Sunday, 11 March 2012


Roadshow Films
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In 1998, screenwriter, Andrew Nicoll, and director, Peter Weir, gave us The Truman Show; a film about a man who, unbeknownst to himself, had lived out his entire life as the leading man on a television show broadcast live to the world, 24-7.

That remarkable film, one of that year's best, inadvertently gave birth to something altogether remarkable in a different way: reality television. Not too long afterwards, we had Big Brother, where a group of people occupy a house, observed and listened-in on 24-7 by TV cameras, and Survivor, where voluntary castaways on some island paradise compete in immunity-rewarding games, both in the hopes of winning a large financial prize.

If those two programs were amalgamated and taken to the nth degree, then the result may very well be The Hunger Games, an annually televised event which pits 24 teenagers against each other in a battle for survival, or more precisely, to the death. There can only be one winner.

In the not-too-distant future following a civil war of sorts, the United States has been divided into 12 districts, each falling under the control of the Capitol, a fascist regime not unlike the kind that would result from a Sarah Palin presidency.

In honour of the new regime, and penance (re: punishment) for the peoples' revolt, the Hunger Games are held, selecting one male and one female (known as Tributes) from each district to compete for the honour of victory. That's how, in its 74th year, Katniss Everdeen (Jennifer Lawrence) finds herself competing for her life.

Actually, she volunteers in place of her younger sister who is chosen, and along with Peeta Mellark (Josh Hutcherson), is taken to the Capitol for grooming, in the art of hand-to-hand combat as well as quite literally. For reality TV, as we know, is all about personality.

Katniss and Peeta have Hamitch Abernathy (Woody Harrelson), a former Hunger Games winner from District 12, chaperone Effie Trinkett (Elizabeth Banks), and stylist Cinna (Lenny Kravitz) in their corner, to instruct them in the art of winning, not just the Games but hearts and minds; sponsorship from wealthy Capitol viewers could be the key to a Tribute's survival.

Peeta knows how to play that game but Katniss, more comfortable hunting game than collecting friends, is a little slow to adjust. But once the Games proper begin (a fair way into this 142 minute film), the girl from District 12 with the bow and arrow comes into her own.

And so does the film. Director Gary Ross (2003's Seabiscuit), adapting the first in Suzanne Collins' trilogy of young adult books, takes his sweet time establishing the world of the Hunger Games without really informing his audience all that much. Presumably he's working under the impression that the majority of those flocking to see The Hunger Games have read the source material.

That would explain why little time is spent explaining how this new America came about, or why the people of the Capitol seem to have been styled by Lady Gaga while those in the Districts dress like Depression-era breadliners.

It would also explain why actors such as Stanley Tucci, Toby Jones, Wes Bentley and Donald Sutherland (breaking a long-running streak of dieing in the first act) are relegated to colourful though unfulfilling cameos.

Still, when the Games begin, the film jolts to life. The sequence which sees the 24 competitors released into the wild, is as savage and unnerving as anything you'll see on screen this year. While some competitors, like Katniss and Peeta, head straight for the woods, others attempt to arm themselves with the weapons left for them. And bloodshed ensues, with half of the Tributes dead in the opening minutes of the Games.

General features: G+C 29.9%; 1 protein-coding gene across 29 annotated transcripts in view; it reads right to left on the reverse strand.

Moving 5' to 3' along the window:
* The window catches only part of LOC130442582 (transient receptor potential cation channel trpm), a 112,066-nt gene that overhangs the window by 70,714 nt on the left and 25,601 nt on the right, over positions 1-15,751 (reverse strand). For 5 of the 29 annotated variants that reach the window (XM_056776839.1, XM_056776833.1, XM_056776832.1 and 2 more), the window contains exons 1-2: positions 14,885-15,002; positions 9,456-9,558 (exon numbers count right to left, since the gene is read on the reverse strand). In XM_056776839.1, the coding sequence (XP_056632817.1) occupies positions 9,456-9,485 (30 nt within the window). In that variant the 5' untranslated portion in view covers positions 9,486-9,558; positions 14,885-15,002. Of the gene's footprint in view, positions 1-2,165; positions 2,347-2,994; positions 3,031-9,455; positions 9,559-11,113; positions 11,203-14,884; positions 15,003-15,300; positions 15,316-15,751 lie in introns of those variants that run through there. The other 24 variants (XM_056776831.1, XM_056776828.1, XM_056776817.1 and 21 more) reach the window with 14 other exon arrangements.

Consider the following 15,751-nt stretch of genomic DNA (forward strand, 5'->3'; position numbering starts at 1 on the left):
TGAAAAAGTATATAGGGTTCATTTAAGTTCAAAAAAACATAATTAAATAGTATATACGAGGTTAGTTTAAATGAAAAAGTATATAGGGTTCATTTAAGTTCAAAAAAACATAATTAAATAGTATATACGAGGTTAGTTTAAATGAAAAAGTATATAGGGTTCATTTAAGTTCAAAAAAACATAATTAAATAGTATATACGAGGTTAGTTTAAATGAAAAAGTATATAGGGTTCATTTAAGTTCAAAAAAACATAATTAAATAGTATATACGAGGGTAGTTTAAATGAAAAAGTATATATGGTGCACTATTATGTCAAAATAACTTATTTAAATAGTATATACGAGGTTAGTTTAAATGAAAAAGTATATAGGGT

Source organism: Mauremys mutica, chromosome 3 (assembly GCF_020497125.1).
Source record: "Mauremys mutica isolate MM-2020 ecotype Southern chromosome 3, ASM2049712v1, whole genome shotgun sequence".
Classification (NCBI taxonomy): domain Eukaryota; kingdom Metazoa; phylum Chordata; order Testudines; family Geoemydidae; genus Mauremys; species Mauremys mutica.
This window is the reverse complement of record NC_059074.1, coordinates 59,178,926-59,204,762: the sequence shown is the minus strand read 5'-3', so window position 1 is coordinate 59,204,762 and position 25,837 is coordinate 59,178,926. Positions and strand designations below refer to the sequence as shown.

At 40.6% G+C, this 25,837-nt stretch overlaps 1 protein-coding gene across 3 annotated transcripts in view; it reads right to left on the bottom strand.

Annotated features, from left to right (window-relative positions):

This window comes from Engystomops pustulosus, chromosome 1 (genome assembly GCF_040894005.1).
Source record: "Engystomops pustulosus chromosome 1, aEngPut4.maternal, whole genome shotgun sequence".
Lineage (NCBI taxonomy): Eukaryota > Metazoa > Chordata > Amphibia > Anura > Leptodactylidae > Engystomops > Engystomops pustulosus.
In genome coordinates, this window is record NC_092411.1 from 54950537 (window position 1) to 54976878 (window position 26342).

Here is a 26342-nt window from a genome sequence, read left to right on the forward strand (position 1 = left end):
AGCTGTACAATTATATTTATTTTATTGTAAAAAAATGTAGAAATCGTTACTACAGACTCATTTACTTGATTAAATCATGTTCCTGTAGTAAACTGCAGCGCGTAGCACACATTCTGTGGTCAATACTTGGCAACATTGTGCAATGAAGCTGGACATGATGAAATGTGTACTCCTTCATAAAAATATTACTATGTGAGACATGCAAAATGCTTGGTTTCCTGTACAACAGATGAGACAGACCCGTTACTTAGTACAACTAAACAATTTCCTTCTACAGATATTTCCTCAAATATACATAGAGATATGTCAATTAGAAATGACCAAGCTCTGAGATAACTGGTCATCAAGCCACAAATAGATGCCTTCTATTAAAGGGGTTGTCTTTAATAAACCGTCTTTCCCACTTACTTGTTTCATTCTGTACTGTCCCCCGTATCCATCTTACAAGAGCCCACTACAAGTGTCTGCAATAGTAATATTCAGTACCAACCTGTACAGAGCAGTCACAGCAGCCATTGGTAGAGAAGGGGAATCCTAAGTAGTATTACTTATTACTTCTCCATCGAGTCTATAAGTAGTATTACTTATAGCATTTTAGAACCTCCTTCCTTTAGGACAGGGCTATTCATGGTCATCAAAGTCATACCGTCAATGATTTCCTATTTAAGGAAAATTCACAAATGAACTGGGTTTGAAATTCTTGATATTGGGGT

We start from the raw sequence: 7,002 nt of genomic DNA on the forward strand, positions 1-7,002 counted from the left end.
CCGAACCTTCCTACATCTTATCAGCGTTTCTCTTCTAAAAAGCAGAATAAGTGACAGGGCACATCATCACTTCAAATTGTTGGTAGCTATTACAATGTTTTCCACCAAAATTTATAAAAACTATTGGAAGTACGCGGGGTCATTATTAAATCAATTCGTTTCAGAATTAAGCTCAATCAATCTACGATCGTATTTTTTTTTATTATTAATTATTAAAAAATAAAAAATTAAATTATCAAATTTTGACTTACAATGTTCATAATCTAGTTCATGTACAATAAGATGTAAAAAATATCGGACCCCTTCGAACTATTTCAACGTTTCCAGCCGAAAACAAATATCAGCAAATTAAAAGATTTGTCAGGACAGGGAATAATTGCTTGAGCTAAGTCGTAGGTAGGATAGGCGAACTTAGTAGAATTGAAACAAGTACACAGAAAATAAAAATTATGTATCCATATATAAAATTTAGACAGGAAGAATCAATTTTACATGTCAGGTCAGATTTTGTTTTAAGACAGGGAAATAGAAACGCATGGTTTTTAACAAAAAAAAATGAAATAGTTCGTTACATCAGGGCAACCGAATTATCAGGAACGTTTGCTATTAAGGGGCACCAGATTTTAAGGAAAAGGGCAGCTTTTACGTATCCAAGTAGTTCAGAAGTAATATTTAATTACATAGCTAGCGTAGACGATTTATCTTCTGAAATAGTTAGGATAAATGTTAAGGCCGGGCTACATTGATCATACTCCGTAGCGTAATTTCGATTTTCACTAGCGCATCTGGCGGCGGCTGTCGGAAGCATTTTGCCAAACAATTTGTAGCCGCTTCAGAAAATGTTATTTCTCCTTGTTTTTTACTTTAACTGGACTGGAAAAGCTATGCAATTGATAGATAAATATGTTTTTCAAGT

Even Tom Stern's shaky-cam cinematography, which blurs these brutal acts (and secures a more friendly rating for the film in the process), can't blunt the actual horror of the film's very premise: kids killing kids in the name of entertainment.

The remainder of The Hunger Games is, for the most part, a highly tense affair as Katniss hides out in the woods, making short-lived alliances and alluding almost certain death. To say any more would be too spoiler-ish but given that there are two more books -- and if this first entry is a success (and all signs suggest it will be), two more films -- the Games are set to continue.

Hopefully that will mean a little more fleshing out of the history of this world created by Collins, and the characters who populate it (Aussie Liam Hemsworth is another saddled with a thankless role as Katniss's best friend, Gale Hawthorne).

Lawrence, on the other hand, brings the same sort of grit and determination she did to her Oscar nominated role in Winter's Bone (2010), although with decidedly more glam. Indeed the similarities between the two characters -- their home lives, inner strength -- are quite striking.

Not that I'm suggesting Lawrence will again be a nominee this year, not for The Hunger Games at least; it's not that type (or quality) of film (seriously, let's not lose our heads, people).

But to its credit, The Hunger Games is big budget Hollywood entertainment which caters (panders?) to its target audience whilst also managing to have more on its mind than explosions or cheap thrills. It's also that rarest of creatures: a Hollywood blockbuster centred around a strong female lead.

With Survivor still going strong on US television, and Big Brother making a return to Australian screens later this year, the appeal of reality TV would seem to still be strong, providing the perfect environment for the release of The Hunger Games. That, and the already strongly established readership for Suzanne Collins' universe, would seem to suggest that the odds of box office success are certainly in the film's favour.

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